[Numpy-discussion] Why arange has no stop-point opt-in?

Matthieu Brucher matthieu.brucher at gmail.com
Thu Dec 30 10:12:03 EST 2010

2010/12/30 K.-Michael Aye <kmichael.aye at gmail.com>:
> On 2010-12-30 16:43:12 +0200, josef.pktd at gmail.com said:
>> Since linspace exists, I don't see much point in adding the stop point
>> in arange. I use arange mainly for integers as numpy equivalent of
>> python's range. And I often need arange(n+1) which is less writing
>> than arange(n, include_end_point=True)
> I agree with the point of writing gets more in some cases.
> But arange(a, n+1, 0.1) would of course fail in this case.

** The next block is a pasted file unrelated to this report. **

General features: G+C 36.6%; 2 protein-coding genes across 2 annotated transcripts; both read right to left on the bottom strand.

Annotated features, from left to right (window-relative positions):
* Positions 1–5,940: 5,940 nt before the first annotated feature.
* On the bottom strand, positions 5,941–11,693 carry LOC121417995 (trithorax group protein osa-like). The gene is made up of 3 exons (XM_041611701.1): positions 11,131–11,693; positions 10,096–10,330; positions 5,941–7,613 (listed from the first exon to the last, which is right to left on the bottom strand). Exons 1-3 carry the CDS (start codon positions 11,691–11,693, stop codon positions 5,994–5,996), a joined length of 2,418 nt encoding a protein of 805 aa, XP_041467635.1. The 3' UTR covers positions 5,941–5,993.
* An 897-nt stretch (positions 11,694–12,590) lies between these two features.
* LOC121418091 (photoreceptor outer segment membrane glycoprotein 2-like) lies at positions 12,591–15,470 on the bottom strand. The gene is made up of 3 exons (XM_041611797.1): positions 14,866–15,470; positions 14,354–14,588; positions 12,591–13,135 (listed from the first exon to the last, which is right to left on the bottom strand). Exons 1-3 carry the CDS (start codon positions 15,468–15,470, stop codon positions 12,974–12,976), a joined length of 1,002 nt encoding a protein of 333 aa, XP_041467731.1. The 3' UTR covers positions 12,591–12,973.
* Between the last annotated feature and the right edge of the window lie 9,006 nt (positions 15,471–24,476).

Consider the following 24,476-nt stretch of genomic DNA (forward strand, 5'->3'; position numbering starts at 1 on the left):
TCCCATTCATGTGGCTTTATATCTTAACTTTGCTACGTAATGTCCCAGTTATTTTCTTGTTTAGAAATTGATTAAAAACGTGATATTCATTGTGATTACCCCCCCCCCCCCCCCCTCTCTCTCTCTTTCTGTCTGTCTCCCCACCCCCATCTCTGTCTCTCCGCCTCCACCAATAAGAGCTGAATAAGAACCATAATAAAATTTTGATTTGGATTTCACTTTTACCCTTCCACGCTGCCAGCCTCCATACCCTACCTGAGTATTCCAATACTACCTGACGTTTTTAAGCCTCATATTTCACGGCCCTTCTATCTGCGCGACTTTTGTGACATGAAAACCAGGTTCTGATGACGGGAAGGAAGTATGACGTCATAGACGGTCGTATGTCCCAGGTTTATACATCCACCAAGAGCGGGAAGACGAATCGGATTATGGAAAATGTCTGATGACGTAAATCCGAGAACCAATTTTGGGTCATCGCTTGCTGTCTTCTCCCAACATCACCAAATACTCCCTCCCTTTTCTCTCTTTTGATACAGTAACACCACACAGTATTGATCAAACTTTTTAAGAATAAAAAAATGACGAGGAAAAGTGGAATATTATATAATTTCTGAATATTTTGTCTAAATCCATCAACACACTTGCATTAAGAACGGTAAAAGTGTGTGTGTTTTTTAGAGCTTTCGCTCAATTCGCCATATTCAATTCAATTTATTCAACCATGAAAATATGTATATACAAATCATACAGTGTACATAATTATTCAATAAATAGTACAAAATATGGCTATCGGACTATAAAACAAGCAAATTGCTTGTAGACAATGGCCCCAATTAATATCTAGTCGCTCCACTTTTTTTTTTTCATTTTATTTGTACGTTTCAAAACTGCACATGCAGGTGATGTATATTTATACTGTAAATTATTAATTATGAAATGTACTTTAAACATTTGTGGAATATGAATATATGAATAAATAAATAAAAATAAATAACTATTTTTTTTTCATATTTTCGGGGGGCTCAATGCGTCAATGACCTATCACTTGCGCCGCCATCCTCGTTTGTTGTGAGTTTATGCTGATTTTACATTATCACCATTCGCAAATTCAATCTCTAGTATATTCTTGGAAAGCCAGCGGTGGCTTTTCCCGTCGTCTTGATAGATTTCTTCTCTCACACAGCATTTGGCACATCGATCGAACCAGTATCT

> And the big difference is, that I need to calculate first how many
> steps it is for linspace to achieve what I believe is a frequent user
> case.
> As we already have the 'convenience' of both linspace and arange, which
> in principle could be done by one function alone if we'd precalculate
> all required information ourselves, why not go the full way, and take
> all overhead away from the user?

I think arange() should really be seen as just the numpy version of range().
The issue with including the stop point is that it well may be the
case when you do arange(0, 1, 0.1). It's just a matter of loat
precision. In this case, I think the safest course of action is to let
the user decide how it can handle this.
If the step can be expressed as a rational fraction, then using arange
with floats and a step of one, it may be the simplest way to achieve
what you want.
i.e. : np.arange(90., 150.+1) / 10

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